HAT: The most iconic symbol of Santa.
“Sometimes kids bring me a list of things they want, and I'll put it in my hat. When I take off my hat, I always have other kids’ lists stored in there, too. As far as I'm concerned, it's part of my dress."
GLASSES: “I put Rainex on my glasses so they don't fog up.”
"I rouge up my cheeks for extra cheer, and put white makeup on my eyebrows since they're naturally dark."
WHITE BEARD: “I learned early on that little kids will yank your beard. Since I only don the beard at Christmas time, I use spirit gum so it stays on my face and it won't come off at all. Extra bonus? A real 'ouch!' if it gets yanked."
GLOVES: "These are part of my firefighter formal wear. I cut holes in the forefinger and thumb so I can text."
BAG WITH JINGLE BELLS: “I make sure I have a bag to put goodies in. I'll buy a lot of little miniature toys of whatever is popular—this year it's definitely Star Wars—and I'll have one to give kids when they ask. And they're happy with that.”
“I bought the fabric and took it to a costume shop and they custom-made it for me.”
RED SHIRT: Underneath the coat to stay warm without mismatching.
PADDED VEST: Santa lost weight recently and now he has to pad his belly. “It's a red vest filled with cotton."
BELT: "No Santa is complete without his belt."
“Dry clean only," especially after a couple hundred children sit on your lap.
"Instead of full boots, I wear boot covers over my fireman marching shoes so my feet stay comfortable while jumping on and off the firetruck during our spin through the neighborhood."
"Nobody sees them, but it's a detail that keeps me in the Santa spirit."
Wondering what to get for the children in your life for Christmas this year? A safe bet is something Star Wars-related. We should know; we asked Santa. Well, we actually asked one of Santa’s helpers, a firefighter who dons that iconic red suit each holiday season to spread joy and Christmas cheer.
Starting the day after Thanksgiving, this Santa gets the Christmas songs going to get into the mindset. He has been getting into character for about 25 years, first dressing up as Santa for the local fire department. Every year he and the crew—all dressed up as reindeer, elves and clowns—would drive a fire truck around the neighborhood, passing out toys and candy to local kids. The last stop would be the firehouse Christmas party, where Santa would dole out big gifts to the firefighters' children. Every present was something directly off each kid's Christmas list, making the party extra magical. "And there was the time Santa had to drive the truck to a fire call," because emergency workers are always on the clock no matter the holiday.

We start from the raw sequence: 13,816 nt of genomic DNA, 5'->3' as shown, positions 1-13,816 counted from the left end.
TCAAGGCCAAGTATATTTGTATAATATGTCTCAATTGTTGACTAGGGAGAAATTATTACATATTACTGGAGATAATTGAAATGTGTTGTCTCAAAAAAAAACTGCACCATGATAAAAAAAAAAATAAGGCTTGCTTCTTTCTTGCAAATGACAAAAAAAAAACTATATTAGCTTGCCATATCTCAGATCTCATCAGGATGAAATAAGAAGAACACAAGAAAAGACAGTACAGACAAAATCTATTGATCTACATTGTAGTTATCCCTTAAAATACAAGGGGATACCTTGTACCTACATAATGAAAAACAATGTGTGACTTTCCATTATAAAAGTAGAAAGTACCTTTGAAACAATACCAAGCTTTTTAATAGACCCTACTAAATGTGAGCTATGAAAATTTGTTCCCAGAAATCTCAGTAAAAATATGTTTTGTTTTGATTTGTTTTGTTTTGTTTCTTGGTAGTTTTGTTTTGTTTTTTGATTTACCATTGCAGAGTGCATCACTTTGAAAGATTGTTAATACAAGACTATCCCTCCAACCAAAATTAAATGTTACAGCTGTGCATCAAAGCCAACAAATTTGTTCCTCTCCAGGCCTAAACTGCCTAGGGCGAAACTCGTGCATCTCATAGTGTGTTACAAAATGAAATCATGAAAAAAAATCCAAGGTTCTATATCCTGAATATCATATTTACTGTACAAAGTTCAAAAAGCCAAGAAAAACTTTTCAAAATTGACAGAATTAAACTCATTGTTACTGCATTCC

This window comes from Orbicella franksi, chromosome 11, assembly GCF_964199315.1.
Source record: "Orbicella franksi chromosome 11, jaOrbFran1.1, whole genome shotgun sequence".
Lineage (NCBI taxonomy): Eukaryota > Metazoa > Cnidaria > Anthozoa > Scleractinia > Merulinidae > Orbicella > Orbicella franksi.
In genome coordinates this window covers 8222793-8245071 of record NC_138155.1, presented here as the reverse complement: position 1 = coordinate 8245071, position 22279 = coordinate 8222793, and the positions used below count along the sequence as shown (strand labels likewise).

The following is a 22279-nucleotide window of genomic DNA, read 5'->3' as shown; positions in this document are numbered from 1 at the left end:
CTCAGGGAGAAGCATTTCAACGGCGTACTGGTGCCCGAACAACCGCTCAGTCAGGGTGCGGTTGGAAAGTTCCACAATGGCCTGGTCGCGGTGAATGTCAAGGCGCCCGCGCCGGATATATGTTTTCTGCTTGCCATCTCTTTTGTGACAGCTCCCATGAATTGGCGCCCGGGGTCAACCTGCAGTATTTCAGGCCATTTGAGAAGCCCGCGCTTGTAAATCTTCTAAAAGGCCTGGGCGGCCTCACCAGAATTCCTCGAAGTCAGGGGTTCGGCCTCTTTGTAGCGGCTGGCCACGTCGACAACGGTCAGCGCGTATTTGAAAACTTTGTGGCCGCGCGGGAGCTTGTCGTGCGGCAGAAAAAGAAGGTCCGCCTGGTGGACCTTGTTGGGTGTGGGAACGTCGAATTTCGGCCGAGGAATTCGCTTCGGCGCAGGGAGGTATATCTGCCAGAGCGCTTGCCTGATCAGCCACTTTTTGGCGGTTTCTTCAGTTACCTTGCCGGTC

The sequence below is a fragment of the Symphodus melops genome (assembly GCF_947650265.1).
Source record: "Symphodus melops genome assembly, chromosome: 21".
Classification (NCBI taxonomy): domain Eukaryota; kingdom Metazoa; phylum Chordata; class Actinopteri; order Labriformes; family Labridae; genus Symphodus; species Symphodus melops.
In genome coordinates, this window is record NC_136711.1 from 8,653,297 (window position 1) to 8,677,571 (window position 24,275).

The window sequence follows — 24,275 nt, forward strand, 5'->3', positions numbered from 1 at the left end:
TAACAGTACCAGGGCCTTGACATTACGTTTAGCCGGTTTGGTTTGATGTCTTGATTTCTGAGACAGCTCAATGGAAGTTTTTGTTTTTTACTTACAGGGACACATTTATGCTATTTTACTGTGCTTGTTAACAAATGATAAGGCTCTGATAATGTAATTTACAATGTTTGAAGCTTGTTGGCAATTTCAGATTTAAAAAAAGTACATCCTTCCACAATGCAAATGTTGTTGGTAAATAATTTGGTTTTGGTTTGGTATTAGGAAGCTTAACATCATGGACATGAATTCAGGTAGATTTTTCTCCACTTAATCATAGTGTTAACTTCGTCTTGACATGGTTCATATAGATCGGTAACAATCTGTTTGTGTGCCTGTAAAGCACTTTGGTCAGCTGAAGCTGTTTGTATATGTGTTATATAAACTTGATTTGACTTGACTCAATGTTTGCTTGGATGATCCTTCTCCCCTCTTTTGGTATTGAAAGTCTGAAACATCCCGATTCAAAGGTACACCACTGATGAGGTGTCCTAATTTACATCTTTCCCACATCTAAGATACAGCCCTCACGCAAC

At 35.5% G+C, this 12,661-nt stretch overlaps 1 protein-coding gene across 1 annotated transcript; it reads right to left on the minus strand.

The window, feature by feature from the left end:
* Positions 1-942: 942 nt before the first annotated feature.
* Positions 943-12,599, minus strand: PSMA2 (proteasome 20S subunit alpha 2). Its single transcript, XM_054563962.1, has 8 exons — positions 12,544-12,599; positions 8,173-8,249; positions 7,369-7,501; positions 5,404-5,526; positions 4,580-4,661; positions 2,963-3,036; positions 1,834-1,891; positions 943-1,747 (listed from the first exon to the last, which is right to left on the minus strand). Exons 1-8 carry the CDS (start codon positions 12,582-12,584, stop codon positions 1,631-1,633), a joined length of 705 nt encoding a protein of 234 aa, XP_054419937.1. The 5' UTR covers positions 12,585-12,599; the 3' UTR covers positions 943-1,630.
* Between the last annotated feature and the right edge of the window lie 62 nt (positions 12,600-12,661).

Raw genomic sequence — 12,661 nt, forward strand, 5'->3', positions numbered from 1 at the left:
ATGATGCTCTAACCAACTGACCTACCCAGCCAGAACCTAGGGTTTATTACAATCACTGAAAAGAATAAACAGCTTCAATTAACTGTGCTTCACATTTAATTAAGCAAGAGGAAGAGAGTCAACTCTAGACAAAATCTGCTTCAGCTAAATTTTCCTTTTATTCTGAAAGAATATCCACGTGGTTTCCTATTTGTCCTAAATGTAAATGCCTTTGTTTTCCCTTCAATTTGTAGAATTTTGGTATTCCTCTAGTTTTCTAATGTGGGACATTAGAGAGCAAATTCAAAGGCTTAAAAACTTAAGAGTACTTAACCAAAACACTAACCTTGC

“Only Santa can be Santa,” this helper is quick to remind me, but “I have a direct line to the North Pole.” Now, he takes that direct line to a variety of contexts in addition to the local community. He is Santa at the local shopping mall and Santa at the Ronald McDonald House, and knows how to tweak his Santa attitude accordingly. The best part of being Santa is the ability to provide a brief respite from the day-to-day, he says, especially for children and families in stressful situations. At the Ronald McDonald House, an organization that provides housing for families who have seriously ill or injured children in the hospital, he is Santa for the kids residing at the House while their siblings are being treated. “Kids at the Ronald McDonald House, most importantly, want their sisters and brothers to get better, but they still want toys," he explains. "It's nice to see them smile.”
There is a magic that comes from playing Santa. It’s freeing to don the suit, and the character never breaks: “I call everyone 'little boy' or 'little girl,' even parents. I’m Santa, I don’t have to care!” One of his proudest moments is when he can successfully extend the life of Christmas spirit just a little longer. “One year I saw my daughter’s friend and I jumped off the fire truck to talk to her, asking her a lot of stuff that only Santa would know, like ‘How's your swimming?’. She was about eight, just that age where she was starting to question Santa. Her mom called me later and said, "You bought me one more Christmas." That was really nice to hear.”
Despite the proliferation of photos of children screaming on Santa's lap, this is actually a rare occurrence. If that does happen, he makes sure that the parent is right next to him, or even have the parent sit on his knee along with the kid. And no one has ever thrown up on him. “I've been real fortunate. Santa hates throw up, and I don't want to know what would happen to the suit, either!”